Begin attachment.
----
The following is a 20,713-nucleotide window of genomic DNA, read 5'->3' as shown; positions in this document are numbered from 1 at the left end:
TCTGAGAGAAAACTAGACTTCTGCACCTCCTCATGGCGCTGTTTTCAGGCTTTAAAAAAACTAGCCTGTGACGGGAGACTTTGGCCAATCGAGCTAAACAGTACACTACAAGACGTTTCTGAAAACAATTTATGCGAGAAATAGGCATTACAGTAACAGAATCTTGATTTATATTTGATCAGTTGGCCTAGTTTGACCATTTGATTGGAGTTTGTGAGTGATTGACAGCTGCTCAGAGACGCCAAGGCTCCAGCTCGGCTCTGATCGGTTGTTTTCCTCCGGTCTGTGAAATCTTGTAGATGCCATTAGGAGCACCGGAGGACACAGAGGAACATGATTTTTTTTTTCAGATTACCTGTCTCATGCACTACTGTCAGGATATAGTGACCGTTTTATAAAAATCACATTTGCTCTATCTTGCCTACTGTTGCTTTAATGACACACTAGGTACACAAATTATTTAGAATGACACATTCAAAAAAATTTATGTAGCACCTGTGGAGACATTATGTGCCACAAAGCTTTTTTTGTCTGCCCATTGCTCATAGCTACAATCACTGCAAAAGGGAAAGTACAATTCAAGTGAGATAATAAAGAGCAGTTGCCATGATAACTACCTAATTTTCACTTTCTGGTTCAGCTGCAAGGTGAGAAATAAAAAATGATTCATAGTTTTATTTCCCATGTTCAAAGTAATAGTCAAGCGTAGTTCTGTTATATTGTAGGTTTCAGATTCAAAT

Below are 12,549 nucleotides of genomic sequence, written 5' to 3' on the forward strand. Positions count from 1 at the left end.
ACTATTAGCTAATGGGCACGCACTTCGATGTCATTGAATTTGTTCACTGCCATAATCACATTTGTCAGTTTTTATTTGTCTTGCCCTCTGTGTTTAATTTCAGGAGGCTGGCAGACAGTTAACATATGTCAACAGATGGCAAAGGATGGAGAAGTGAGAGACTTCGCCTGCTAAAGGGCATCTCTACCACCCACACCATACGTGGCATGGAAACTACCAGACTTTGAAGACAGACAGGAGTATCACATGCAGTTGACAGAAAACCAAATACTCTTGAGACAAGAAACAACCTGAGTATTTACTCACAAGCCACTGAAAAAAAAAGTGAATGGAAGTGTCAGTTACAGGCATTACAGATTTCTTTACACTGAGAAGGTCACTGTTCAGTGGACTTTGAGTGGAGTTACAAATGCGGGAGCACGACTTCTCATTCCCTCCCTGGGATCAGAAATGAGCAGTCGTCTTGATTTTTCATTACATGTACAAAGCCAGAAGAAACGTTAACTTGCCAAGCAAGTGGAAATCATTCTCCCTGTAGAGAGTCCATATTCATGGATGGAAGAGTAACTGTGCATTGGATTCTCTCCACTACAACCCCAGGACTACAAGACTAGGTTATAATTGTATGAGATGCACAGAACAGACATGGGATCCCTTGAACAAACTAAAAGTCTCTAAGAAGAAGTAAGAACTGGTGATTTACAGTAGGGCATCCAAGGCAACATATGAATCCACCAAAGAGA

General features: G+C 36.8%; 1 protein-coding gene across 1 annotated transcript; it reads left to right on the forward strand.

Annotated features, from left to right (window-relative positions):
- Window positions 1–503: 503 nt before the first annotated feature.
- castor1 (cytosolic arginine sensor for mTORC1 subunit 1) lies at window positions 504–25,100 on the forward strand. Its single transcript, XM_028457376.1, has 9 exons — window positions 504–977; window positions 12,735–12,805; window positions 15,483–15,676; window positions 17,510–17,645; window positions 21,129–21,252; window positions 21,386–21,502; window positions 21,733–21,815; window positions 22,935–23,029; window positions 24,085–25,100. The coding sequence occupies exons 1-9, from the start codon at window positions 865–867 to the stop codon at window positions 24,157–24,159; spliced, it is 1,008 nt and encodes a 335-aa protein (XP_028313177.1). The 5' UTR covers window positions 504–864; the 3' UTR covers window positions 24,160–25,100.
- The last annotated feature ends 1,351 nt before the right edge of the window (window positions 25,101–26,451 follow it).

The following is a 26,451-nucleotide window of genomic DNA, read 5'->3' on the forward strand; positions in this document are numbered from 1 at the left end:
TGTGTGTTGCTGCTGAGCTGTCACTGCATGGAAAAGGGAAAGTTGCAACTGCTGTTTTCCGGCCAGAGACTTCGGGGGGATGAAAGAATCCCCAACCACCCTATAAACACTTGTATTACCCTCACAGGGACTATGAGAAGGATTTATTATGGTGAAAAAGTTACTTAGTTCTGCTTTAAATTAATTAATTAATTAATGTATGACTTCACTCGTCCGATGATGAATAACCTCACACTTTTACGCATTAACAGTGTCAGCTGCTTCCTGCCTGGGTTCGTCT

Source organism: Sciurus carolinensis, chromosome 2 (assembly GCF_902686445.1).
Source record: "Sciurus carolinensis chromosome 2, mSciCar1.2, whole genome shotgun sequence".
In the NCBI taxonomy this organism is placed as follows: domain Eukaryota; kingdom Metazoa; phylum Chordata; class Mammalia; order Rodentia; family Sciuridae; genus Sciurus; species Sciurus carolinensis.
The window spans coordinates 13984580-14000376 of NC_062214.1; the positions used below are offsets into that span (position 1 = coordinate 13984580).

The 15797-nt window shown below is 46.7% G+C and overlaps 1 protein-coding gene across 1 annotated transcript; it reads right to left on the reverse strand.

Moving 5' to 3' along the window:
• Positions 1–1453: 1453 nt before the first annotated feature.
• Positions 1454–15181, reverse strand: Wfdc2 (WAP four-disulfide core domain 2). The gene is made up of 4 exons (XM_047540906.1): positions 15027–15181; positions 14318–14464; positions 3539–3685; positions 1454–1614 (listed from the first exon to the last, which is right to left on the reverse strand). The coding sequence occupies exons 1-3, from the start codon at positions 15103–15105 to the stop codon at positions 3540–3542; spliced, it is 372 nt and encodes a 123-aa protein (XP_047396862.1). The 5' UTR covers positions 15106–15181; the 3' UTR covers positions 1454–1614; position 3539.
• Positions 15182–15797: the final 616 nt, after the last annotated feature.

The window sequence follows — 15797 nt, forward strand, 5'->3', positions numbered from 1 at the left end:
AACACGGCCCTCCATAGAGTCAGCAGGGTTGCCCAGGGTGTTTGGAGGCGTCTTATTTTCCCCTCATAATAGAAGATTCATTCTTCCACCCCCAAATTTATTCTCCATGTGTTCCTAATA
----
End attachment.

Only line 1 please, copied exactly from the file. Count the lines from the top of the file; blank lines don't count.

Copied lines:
The following is a 20,713-nucleotide window of genomic DNA, read 5'->3' as shown; positions in this document are numbered from 1 at the left end: